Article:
Even better, working at Heritage Quay has given me a new appreciation of the heritage sector and a whole new understanding of how history works. I would read through an article from the 1990s, and then later see the same events discussed with hindsight

in the mid-2000s. History, and more broadly, time is always moving, and through cataloguing these items I was seeing first hand revisions and versions of history being made. When I handled official documents from World Netball, I was getting to see through their eyes what the last 30 years of progress has meant. It has been said history is written by the victors, but working at Heritage Quay has shown me it is more true that instead history is written first come first served, and that often people, organisations or other third parties will already have their thumbs on the scale. My time with the archive team has involved practical experiences as well, from handling items, cataloguing them, and wrapping and protecting larger items for storage.

Working at Heritage Quay has been fantastic, and I would recommend visiting the archive and viewing the collections (which can be found here). My time as a work placement has given me a new appreciation for archival work and for Netball as a sport and international phenomenon.

Tobias Leech, BA History Student



An Introduction to Chickens’ Lib and the Chickens’ Lib Archive

View the Chickens’ Lib Archive on our catalogue.

The History of Chickens’ Lib

In the early 1970s, Clare Druce and her mother Violet purchased four live ‘spent’ hens from an East London butcher’s shop. They took them, uninvited, to the Ministry of Agriculture’s Animal Welfare Department in Surrey, along with a reporter and photographer from the Surrey Comet newspaper. The ‘invasion’ (as the press called it) earned them a front page spread in the Surrey Comet. Over the years, they took part in further campaigns and acquired the help of other animal rights campaigners, eventually naming their small pressure group Chickens’ Lib, which later evolved into the Farm Animal Welfare Network.

Their first national support came in 1975 when they were chosen as one of the candidates for the BBC’s Open Door programme, an initiative which saw them supplied with a professional    producer and TV studio to make a short programme about the group. The programme came out live on BBC2 at peak viewing time and earned Chickens’ Lib more than 500 letters of support.

Over the years, the number of supporters grew and many well-known people in the arts, sciences and Church lent their names to their campaigns. At first Chickens’ Lib were unwelcome on the premises of the Ministry of Agriculture, Fisheries and Food (now DEFRA), but their careful and in-depth research, and their strict adherence to non-violent activism, meant that they were often treated as experts in their field. For years they were invited to official meetings where farmed animals were being discussed.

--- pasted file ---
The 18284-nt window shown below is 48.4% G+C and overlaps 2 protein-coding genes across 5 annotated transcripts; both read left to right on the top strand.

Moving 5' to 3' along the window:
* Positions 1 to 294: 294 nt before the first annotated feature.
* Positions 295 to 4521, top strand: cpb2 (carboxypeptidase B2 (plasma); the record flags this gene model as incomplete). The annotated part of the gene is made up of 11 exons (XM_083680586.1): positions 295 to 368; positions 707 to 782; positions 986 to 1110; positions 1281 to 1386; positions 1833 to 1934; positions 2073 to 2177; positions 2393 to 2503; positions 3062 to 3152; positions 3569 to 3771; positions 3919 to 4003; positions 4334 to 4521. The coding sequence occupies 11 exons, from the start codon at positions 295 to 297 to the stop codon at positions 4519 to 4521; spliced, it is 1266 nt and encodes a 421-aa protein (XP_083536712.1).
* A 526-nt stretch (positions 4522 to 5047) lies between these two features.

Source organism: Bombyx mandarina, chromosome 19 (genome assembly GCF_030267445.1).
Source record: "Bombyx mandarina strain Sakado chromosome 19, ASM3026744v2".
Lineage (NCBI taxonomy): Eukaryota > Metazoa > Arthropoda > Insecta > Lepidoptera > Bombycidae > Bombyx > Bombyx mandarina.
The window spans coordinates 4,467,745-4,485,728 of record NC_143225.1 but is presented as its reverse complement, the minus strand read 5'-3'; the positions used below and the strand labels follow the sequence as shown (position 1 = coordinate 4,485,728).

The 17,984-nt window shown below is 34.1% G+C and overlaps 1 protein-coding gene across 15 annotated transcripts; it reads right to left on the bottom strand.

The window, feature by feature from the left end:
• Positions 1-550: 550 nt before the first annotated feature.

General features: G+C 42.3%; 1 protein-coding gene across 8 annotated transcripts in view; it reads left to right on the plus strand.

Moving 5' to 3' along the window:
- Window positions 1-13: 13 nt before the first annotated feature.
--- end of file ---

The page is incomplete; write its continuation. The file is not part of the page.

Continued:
When Violet died in 1999, aged 91, and as other members of the group were obliged to other commitments, Chickens’ Lib (now the Farm Animal Welfare Network) came to an end. Since then, many bigger pressure groups and animal charities have emerged and taken their place, but Chickens’ Lib were valuable in unearthing some of the worst aspects of animal abuse in the early days.

Archive Overview

The Chickens’ Lib Archive was donated to Heritage Quay in 2021 by Clare Druce. It contains a substantial collection of letters and campaign materials covering the history of the group from the 1970s until 2017.

Some of the many campaign documents reveal how Chickens’ Lib petitioned the Prince of Wales and the Queen about game birds, specifically cruelty in pheasant shooting (item ref: CKL/CA/1/5) and the use of bird ‘specs’ (item ref: CKL/CA/1/4). The latter documentation includes an article issued by The People with headline “Queen Bans Bird Specs!,” showing the real-world changes influenced by Chickens’ Lib.

These campaign documents also include an expert witness personal statement written by Clare Druce, highlighting her qualifications as an expert in the McDonalds libel trial of 1996 (item ref: CKL/CA/5). These documents are supported by the government correspondence (item ref: CKL/CO/1) between Druce and the Ministry of Agriculture, Fisheries and Food, which reveal how the group were thought of in high standing and were later invited to official government meetings.

The wealth of correspondence available reveals the relationship between Chickens’ Lib and international organisations, asking for assistance or advice setting up their own campaign initiatives (item ref: CKL/CO/2) from groups in the USA, Australia, South Africa and beyond.

There are also many letters and cards from their supporters and patrons (CKL/CO/3). These include celebrity supporters such as Spike Milligan, Barbara Castle M.E.P, and Joanna Lumley, as well as various members of government and the Church. There are also a large variety of marketing materials (item ref: CKL/MK) including newsletters, factsheets, posters, postcards, badges, banners, and audio-visual media.

We hold a copy of their 1975 BBC2 Open Door programme (item ref: CKL/MK/5/1/2) for which they received their first national support, and their factsheets further support their reputation as an authority on bird farming. These sheets (item ref: CKL/MK/2) include a topic index for ease of access, and cover subjects such as animal diet, disease, antibiotics, foie gras, broiler chickens, the battery hen, turkey farming and the egg industry.